Last month, the American University in Cairo (AUC) took the initiative of handing over some 5000 artefacts of ancient Egyptian antiquity to the Antiquities Mininstry. The artefacts had been in possession of the university since their discovery in the 1960s by expeditions in which AUC had taken part. The recent handover was applauded by archaeologists, who expressed a wish that others who were in possession of antiquities would follow AUC’s example. Commenting on the precious gift, AUC President Francis J. Ricciardone said, “though we legally possessed these artefacts and scrupulously preserved and protected them over so many years, we took the initiative to transfer these important antiquities to the Ministry of Antiquities because we felt that this should be their rightful home”.
Professor Salima Ikram, head of the Egyptology Unit at AUC explained that AUC acquired most of these artefacts during excavations in the Fustat area, specifically at Establ Antar, led by the late George Scanlon, Professor Emeritus in AUC’s Department of Arab and Islamic Civilizations. “George Scanlon’s work in Fustat was invaluable, as it set the stage for Islamic archaeology in Egypt,” Ikram said.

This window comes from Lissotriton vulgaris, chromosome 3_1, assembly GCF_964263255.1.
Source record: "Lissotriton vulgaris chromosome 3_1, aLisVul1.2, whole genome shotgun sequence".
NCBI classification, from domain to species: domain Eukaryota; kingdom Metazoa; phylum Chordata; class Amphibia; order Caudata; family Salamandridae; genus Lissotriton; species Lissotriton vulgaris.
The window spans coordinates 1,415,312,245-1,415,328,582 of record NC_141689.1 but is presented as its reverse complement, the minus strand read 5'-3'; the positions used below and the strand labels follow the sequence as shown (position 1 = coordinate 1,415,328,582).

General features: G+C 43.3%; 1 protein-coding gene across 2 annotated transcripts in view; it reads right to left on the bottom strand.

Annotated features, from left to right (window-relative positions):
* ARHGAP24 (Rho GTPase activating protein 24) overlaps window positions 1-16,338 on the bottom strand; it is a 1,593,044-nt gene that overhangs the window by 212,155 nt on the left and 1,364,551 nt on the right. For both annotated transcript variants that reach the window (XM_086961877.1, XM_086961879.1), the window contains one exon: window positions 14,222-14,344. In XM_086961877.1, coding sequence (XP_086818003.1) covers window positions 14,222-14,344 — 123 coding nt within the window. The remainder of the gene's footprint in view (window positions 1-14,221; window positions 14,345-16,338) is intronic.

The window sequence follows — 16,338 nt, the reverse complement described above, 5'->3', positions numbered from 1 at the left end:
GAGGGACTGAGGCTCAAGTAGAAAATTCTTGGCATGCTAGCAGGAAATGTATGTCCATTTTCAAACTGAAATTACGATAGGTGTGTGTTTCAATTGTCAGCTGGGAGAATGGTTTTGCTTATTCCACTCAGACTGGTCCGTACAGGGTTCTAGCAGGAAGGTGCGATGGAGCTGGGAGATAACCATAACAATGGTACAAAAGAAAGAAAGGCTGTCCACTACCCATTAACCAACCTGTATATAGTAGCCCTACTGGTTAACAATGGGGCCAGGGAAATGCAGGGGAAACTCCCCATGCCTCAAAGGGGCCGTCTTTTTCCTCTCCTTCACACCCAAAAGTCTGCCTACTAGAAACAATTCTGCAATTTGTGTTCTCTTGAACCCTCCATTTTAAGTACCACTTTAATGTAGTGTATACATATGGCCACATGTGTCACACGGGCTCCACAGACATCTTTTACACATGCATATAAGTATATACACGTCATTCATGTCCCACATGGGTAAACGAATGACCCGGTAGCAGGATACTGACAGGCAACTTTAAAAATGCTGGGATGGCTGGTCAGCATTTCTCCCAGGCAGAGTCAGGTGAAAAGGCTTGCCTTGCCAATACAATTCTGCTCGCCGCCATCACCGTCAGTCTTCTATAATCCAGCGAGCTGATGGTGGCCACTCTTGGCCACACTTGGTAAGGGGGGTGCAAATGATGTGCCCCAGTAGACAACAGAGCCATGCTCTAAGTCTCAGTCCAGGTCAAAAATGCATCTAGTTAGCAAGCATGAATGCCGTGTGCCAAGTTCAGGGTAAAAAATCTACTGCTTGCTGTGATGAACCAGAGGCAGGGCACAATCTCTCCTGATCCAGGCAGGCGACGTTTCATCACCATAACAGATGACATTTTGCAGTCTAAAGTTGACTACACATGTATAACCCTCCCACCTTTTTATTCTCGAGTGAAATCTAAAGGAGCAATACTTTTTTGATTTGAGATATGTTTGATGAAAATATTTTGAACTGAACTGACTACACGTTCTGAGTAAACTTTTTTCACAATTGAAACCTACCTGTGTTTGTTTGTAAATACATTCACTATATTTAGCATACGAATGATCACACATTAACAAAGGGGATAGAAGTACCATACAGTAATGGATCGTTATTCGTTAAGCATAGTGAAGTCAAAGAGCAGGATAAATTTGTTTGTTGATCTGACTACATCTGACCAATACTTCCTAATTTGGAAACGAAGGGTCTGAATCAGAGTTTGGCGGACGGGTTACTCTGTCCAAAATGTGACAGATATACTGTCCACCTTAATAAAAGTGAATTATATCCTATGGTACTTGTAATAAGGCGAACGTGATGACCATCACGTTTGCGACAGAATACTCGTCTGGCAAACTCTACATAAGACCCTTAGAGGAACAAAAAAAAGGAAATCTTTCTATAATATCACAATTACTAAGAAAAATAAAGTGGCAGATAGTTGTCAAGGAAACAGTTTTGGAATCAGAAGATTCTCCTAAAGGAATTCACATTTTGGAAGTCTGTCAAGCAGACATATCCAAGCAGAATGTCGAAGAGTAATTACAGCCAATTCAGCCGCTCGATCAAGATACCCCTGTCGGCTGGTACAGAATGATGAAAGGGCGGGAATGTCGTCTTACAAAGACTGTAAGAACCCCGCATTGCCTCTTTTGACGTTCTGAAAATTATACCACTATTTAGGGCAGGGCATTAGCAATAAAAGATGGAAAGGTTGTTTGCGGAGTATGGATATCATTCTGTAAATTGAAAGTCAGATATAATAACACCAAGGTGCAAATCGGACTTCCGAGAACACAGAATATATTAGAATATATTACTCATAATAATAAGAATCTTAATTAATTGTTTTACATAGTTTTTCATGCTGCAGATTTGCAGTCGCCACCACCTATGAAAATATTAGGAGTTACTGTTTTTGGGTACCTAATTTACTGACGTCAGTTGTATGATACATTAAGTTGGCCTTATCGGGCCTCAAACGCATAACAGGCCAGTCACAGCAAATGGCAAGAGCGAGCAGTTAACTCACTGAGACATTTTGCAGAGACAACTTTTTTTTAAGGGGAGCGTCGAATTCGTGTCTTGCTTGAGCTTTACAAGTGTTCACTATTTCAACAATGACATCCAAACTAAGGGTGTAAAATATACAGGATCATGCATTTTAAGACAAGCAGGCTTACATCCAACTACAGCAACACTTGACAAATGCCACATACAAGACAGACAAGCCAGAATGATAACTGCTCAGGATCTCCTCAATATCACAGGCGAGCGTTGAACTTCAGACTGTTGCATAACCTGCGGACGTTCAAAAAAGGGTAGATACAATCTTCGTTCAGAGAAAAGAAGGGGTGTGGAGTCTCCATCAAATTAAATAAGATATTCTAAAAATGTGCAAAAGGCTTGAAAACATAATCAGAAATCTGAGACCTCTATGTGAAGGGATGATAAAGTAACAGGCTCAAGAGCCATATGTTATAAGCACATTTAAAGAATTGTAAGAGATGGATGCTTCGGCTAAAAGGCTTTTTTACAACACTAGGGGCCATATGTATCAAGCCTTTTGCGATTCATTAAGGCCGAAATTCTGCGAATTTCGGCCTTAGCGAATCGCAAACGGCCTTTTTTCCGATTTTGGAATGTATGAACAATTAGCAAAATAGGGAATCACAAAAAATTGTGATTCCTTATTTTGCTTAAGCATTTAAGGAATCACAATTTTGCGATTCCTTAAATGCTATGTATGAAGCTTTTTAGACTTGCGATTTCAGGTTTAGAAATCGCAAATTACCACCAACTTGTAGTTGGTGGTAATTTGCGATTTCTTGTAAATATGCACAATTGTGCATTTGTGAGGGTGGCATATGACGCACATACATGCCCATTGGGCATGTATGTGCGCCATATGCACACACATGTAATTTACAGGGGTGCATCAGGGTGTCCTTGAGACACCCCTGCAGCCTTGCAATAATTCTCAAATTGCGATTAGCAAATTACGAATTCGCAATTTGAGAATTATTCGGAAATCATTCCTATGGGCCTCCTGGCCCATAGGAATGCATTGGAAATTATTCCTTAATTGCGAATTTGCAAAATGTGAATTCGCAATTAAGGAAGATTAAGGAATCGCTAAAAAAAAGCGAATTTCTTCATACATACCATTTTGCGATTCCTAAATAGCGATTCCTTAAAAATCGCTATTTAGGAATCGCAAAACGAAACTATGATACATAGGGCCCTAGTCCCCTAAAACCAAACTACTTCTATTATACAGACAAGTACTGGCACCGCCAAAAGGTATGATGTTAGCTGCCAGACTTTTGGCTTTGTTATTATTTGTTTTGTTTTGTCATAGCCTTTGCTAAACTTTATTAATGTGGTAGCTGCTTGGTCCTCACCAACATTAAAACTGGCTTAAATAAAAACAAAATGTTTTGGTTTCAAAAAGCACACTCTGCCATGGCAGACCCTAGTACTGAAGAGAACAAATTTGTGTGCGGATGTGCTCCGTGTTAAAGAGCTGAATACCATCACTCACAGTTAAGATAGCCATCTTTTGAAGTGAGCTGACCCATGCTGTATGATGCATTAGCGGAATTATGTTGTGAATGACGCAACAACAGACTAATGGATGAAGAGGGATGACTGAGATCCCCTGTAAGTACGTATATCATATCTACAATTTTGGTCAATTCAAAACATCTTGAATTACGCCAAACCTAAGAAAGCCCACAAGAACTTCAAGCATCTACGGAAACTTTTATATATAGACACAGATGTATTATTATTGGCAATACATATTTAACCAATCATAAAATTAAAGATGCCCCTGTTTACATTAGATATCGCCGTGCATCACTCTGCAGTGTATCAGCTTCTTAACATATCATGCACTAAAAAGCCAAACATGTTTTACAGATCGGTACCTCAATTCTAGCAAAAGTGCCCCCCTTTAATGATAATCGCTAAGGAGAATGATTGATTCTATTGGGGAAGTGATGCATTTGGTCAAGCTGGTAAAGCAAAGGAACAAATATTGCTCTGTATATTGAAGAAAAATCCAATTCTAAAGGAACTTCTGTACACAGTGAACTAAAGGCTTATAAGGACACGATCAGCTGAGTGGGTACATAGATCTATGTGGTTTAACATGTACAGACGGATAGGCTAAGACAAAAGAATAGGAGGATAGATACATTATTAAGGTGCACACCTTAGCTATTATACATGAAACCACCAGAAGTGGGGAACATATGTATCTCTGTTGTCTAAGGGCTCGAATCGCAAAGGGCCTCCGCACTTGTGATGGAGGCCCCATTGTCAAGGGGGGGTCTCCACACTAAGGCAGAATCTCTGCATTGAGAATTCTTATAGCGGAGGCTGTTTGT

Mahmoud Afifi, Head of the Ancient Egyptian Sector of the Antiquities Ministry pointed out that according to the Egyptian antiquities law at the time of the findings, any artefacts unearthed at archaeological sites could be divided with foreign missions. Accordingly, AUC kept half of the artefacts it unearthed.
When the law was amended in the 1980s, the artefacts were registered as the property of the Egyptian State, but remained officially in possession of AUC.
The collection transferred to the Ministry includes artefacts that date back to the Islamic, Coptic, Pharaonic, Greek and Roman eras. It consists of a number of clay vessels of different shapes and sizes, ushabti figurines, tombstones from the Coptic era, wooden funerary masks from the Greco-Roman era and lamps with metal luster from the Islamic era.
The collection was directly transferred to the National Museum for Egyptian Civilisation, Ilham Salah, head of the Museums Sector, said. She explained that the new collection is being inspected and the items in need of restoration will be taken care of. All the items will be stored and indexed according to the material they are made of and not according to their historical era, Ms Salah explained.
The Museum Sector of the Antiquities Ministry, in collaboration with the National Museum for Egyptian Civilisation in Fustat, is in the process of forming a committee that would b responsible for selecting items from the AUC collection for display at national museums. The Antiquities Ministry is currently contemplating the possibility of putting on display the maximum number of the artefacts it has had to keep in storehouses for shortage of display space.